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just me?

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meybe its just me but it seems that all the heatsink manufacturers are missing the point.i have an extensive mechanical background(that and a tool box will get u minimum wage)but when i see the designs that are out there they dont seem to take advantage of the known cooling components.did they ever look at a radiator in an american car? how about the bottom of an aluminum pan? we know aluminum dissapates heat but doesnt conduct it,copper conducts but doesnt dissapate well.i am going to modify my stock haetsink (when i return from my road trip)by putting copper on the bottom as well as the sides of the heat sink to distribute the heat and let the aluminum do the cooling.this makes total sense to me am i the only one?why isnt this desigm allready out there?or did i miss it somewhere?will post results when i get it done.
Yeah, actually there are a few HSF units out there that take advantage of this concept... the Alpha PAL6035 being one of them. it has a copper plate built into the HSF where the cooler meets the core. I think the PEP66 does this too. Hoot, does the Swiftech MC462 do this? I think I remember seeing a pic of it, and it did.

I read an article(here on OCers.com's front page if I remember right) that explained that the advantage of copper, as a radiator of heat over aluminum's radiation ability is meaningless. So little heat gets off of a HS through radiation that copper has no practical advantage at all.

Copper conducts heat away from the CPU better than aluminum. That's what really gives copper its advantage. Now, if only the metal wasn't so damnably heavy....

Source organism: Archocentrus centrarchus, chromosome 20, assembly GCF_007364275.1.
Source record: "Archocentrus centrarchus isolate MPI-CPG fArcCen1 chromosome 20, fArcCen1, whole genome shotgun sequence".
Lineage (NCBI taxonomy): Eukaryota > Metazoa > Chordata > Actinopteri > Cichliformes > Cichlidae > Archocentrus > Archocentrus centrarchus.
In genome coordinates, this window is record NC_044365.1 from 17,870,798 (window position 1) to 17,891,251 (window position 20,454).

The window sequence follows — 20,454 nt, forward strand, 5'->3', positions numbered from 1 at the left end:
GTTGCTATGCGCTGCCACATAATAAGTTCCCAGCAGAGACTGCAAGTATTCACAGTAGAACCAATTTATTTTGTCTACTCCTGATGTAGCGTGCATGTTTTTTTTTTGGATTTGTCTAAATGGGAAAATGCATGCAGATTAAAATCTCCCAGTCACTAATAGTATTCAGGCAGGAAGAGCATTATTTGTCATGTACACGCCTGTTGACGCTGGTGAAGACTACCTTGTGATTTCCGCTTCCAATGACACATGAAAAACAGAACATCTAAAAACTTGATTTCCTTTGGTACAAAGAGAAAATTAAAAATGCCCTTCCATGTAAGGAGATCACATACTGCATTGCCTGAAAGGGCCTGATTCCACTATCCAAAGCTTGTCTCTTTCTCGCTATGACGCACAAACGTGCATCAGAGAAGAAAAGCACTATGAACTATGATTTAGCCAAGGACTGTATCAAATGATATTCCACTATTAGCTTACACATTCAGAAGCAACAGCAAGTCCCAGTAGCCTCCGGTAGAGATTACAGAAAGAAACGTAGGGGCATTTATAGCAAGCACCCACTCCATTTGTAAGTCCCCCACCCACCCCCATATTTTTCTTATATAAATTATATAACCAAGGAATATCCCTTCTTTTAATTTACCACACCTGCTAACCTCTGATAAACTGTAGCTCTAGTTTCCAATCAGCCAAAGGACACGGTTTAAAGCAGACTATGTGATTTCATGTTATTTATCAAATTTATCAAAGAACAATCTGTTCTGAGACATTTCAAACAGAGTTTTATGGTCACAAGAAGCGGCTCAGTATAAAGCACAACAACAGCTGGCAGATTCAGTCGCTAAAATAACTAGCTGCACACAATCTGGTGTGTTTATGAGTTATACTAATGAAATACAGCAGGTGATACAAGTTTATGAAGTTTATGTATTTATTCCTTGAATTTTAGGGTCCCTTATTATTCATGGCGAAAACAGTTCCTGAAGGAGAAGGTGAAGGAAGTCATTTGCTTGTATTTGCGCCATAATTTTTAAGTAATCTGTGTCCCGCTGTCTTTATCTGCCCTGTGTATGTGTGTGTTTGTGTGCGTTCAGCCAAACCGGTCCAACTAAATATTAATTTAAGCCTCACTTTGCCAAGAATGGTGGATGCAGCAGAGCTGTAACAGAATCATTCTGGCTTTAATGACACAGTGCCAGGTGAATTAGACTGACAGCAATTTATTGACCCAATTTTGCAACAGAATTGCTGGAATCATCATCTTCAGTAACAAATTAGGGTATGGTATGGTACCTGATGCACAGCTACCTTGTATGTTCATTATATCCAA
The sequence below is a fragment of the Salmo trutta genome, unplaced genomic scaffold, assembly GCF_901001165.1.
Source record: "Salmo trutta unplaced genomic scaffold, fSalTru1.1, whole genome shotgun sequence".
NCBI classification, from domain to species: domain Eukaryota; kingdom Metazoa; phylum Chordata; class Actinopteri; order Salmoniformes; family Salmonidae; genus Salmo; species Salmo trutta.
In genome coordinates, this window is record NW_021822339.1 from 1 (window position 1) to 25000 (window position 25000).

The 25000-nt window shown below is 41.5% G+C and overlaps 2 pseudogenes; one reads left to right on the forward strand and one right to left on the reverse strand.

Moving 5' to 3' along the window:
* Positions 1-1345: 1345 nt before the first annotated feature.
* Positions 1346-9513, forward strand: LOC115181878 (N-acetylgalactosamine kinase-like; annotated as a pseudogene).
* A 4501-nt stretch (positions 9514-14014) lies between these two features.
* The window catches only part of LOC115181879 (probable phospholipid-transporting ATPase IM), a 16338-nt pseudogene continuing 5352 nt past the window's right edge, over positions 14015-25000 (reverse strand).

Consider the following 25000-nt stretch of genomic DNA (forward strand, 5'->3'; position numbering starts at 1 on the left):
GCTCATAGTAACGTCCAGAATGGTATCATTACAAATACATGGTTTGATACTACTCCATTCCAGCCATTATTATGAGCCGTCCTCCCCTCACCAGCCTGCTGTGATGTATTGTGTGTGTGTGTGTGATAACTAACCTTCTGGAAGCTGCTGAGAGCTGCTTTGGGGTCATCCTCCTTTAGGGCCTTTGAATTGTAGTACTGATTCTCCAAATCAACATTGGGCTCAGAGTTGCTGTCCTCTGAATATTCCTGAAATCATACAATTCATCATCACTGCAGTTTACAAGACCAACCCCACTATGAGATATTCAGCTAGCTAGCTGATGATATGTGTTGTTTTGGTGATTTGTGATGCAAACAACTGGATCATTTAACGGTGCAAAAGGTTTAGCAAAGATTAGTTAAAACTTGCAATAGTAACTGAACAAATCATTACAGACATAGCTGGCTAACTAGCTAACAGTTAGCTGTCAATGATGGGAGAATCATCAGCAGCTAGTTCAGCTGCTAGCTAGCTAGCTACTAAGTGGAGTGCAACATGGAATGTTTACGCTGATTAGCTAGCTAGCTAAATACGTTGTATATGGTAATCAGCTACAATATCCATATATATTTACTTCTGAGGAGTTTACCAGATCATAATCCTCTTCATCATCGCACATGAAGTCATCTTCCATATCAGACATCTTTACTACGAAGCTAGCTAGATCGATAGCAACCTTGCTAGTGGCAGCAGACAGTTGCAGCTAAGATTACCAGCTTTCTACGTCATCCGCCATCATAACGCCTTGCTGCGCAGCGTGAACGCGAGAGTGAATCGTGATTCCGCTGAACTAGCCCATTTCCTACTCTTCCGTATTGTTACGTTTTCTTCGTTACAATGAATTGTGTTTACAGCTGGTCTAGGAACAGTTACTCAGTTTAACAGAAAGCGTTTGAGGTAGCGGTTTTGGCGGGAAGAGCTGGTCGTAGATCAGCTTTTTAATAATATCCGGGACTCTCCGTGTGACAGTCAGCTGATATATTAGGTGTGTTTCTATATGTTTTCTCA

I have been testing alot of this kind of crap lately ,and have found that a copper plate with aluminum pins , will only outperform an aluminum plate with aluminum pins by about 2% , not really worth the weight or price , but I'm still working on it :)..........,THIS IS JUST MY EXPERIENCE WITH MY OWN TESTS!! ... (thats my new disclaimer ,since I always take a ration for my testing methods and views :-D )
The MC-462A uses a thick copper plate with aluminum pins in it. As to whether it allows air to remove the heat better than if the pins were copper, is hard to say. It certainly is lighter with aluminum pins. The thing is already heavy enough.

To be honest, I don't know why more HSF don't employ a radial fin pattern like the ThermoEngine. I mean, the heat from the core enters the baseplate in the middle. Why not have a vertical riser with fins coming out of it in a radial pattern. Not much point have fins in the center when the hub of the fan blades doesn't propel air anyway...

There is a new Taisol being released, much like the existing CGK74092 that has a copper insert in the base ala pal6035.

I will be doing some interesting things with a ThermoEngine in the next week or so. An article will follow. Watch for it.